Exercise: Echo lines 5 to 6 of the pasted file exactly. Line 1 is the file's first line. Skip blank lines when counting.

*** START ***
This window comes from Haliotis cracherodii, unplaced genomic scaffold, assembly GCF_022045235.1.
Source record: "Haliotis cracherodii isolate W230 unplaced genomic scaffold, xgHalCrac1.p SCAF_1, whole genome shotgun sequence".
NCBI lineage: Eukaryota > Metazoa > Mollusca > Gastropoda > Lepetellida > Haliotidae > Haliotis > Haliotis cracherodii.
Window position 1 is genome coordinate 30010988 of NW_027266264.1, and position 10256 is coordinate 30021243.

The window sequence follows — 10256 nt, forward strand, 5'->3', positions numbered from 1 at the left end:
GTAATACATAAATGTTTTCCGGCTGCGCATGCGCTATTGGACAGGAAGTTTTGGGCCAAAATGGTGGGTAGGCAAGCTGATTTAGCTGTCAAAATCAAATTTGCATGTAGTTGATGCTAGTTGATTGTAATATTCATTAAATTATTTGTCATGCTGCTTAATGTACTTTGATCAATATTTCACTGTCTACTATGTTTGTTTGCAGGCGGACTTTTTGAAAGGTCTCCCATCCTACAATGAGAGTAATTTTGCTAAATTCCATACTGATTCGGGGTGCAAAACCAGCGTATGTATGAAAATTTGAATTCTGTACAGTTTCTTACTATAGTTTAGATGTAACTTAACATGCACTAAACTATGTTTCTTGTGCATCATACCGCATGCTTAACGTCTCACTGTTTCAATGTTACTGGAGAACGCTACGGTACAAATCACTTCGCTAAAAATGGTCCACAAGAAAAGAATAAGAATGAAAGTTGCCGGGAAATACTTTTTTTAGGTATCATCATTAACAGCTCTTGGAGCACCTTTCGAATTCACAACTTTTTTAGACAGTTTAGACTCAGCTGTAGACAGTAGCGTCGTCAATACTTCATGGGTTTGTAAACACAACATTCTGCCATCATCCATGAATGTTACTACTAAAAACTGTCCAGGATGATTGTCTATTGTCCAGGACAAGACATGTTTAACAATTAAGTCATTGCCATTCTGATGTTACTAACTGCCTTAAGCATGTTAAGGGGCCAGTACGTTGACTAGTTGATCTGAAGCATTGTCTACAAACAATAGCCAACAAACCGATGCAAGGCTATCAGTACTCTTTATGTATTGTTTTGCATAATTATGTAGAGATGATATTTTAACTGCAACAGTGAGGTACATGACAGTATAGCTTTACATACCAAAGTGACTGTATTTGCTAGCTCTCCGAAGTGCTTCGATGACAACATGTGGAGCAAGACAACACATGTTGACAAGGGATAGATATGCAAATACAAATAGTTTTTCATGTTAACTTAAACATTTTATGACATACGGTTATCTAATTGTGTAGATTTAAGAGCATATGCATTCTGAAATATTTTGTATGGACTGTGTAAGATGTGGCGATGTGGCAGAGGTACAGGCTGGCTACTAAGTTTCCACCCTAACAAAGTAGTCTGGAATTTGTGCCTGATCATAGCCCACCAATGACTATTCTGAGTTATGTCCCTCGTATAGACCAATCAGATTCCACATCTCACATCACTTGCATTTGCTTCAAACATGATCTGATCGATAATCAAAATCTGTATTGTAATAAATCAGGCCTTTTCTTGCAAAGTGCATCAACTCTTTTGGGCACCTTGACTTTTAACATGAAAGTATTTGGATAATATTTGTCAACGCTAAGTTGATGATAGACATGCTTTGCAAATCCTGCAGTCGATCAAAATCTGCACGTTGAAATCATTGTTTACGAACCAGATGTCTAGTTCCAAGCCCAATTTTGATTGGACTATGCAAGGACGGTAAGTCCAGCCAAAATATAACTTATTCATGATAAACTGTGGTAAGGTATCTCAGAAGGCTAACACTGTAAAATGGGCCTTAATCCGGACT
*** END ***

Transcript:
The window sequence follows — 10256 nt, forward strand, 5'->3', positions numbered from 1 at the left end:
GTAATACATAAATGTTTTCCGGCTGCGCATGCGCTATTGGACAGGAAGTTTTGGGCCAAAATGGTGGGTAGGCAAGCTGATTTAGCTGTCAAAATCAAATTTGCATGTAGTTGATGCTAGTTGATTGTAATATTCATTAAATTATTTGTCATGCTGCTTAATGTACTTTGATCAATATTTCACTGTCTACTATGTTTGTTTGCAGGCGGACTTTTTGAAAGGTCTCCCATCCTACAATGAGAGTAATTTTGCTAAATTCCATACTGATTCGGGGTGCAAAACCAGCGTATGTATGAAAATTTGAATTCTGTACAGTTTCTTACTATAGTTTAGATGTAACTTAACATGCACTAAACTATGTTTCTTGTGCATCATACCGCATGCTTAACGTCTCACTGTTTCAATGTTACTGGAGAACGCTACGGTACAAATCACTTCGCTAAAAATGGTCCACAAGAAAAGAATAAGAATGAAAGTTGCCGGGAAATACTTTTTTTAGGTATCATCATTAACAGCTCTTGGAGCACCTTTCGAATTCACAACTTTTTTAGACAGTTTAGACTCAGCTGTAGACAGTAGCGTCGTCAATACTTCATGGGTTTGTAAACACAACATTCTGCCATCATCCATGAATGTTACTACTAAAAACTGTCCAGGATGATTGTCTATTGTCCAGGACAAGACATGTTTAACAATTAAGTCATTGCCATTCTGATGTTACTAACTGCCTTAAGCATGTTAAGGGGCCAGTACGTTGACTAGTTGATCTGAAGCATTGTCTACAAACAATAGCCAACAAACCGATGCAAGGCTATCAGTACTCTTTATGTATTGTTTTGCATAATTATGTAGAGATGATATTTTAACTGCAACAGTGAGGTACATGACAGTATAGCTTTACATACCAAAGTGACTGTATTTGCTAGCTCTCCGAAGTGCTTCGATGACAACATGTGGAGCAAGACAACACATGTTGACAAGGGATAGATATGCAAATACAAATAGTTTTTCATGTTAACTTAAACATTTTATGACATACGGTTATCTAATTGTGTAGATTTAAGAGCATATGCATTCTGAAATATTTTGTATGGACTGTGTAAGATGTGGCGATGTGGCAGAGGTACAGGCTGGCTACTAAGTTTCCACCCTAACAAAGTAGTCTGGAATTTGTGCCTGATCATAGCCCACCAATGACTATTCTGAGTTATGTCCCTCGTATAGACCAATCAGATTCCACATCTCACATCACTTGCATTTGCTTCAAACATGATCTGATCGATAATCAAAATCTGTATTGTAATAAATCAGGCCTTTTCTTGCAAAGTGCATCAACTCTTTTGGGCACCTTGACTTTTAACATGAAAGTATTTGGATAATATTTGTCAACGCTAAGTTGATGATAGACATGCTTTGCAAATCCTGCAGTCGATCAAAATCTGCACGTTGAAATCATTGTTTACGAACCAGATGTCTAGTTCCAAGCCCAATTTTGATTGGACTATGCAAGGACGGTAAGTCCAGCCAAAATATAACTTATTCATGATAAACTGTGGTAAGGTATCTCAGAAGGCTAACACTGTAAAATGGGCCTTAATCCGGACT